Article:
Letters to the Editor

Availability and marketing more important in booze consumption

My first reaction to your, Rise minimum booze prices: study (News online) article was: what utter rubbish.

I have since reconsidered that response but now it’s unprintable. I chaired a mayor’s alcohol abuse task force for three years that had a significant impact on alcohol abuse. I can tell you that availability and marketing has a much greater impact on alcohol abuse than pricing.

Pricing is a factor, however British Columbians are already paying excessive prices for all legal alcohol products.

Our government says this provides significant funding (read: millions of dollars) to subsidize a number of our health and social programs. Increasing the cost for alcohol even further in all likelihood will increase the sale of illegal liquor, as is the case with cigarettes. Government studies have indicated about 50 per cent of cigarettes sold in Canada are now contraband.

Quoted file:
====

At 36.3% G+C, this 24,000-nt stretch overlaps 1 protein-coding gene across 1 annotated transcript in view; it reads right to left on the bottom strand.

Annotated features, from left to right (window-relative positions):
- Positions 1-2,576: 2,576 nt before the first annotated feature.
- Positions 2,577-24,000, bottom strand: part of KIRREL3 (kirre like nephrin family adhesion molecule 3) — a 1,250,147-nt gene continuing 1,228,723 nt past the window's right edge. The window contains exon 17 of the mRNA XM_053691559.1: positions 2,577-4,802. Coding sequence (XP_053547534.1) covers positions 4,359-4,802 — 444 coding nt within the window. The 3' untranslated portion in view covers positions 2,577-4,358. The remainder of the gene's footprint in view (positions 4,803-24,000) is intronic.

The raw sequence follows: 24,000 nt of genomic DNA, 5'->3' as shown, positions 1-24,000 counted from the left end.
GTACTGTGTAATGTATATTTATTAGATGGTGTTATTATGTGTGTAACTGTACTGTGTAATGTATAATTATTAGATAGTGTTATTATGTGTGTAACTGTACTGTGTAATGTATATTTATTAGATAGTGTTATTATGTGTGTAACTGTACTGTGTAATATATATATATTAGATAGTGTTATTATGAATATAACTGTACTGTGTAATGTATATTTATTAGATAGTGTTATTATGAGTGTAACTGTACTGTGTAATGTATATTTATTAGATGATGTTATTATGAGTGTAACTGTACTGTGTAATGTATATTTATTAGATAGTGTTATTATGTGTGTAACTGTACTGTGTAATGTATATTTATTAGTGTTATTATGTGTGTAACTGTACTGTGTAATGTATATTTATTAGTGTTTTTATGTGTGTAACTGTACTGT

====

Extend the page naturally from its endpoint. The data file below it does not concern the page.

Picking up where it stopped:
My other point, besides what was the motivation and who commissioned this study and for what purpose, is why since 2003, has the present provincial government systematically allowed private liquor stores to sell alcohol and reduced the number of government liquor stores?

UVic research has indicated, due to marketing and availability, private liquor stores have contributed to the number of alcohol related deaths. As the research report points out; the private sector is better at the business side than the government, at selling liquor.

Unlike government liquor stores, the private sector is open longer and will tailor its quality and price to its clientele, which explains why Vancouver’s downtown eastside has the cheapest booze in the province.

There have been several attempts by various B.C. governments to privatize liquor in the past 30 years that have failed due to public pressure. The main government position has been that privatization will allow alcohol to be cheaper and more available. So it seems there has to be correlation between the research, the liquor control policy and initiatives if harm is to be reduced and alcohol deaths are to be avoided.

Anthony Mears

Oak Bay

 

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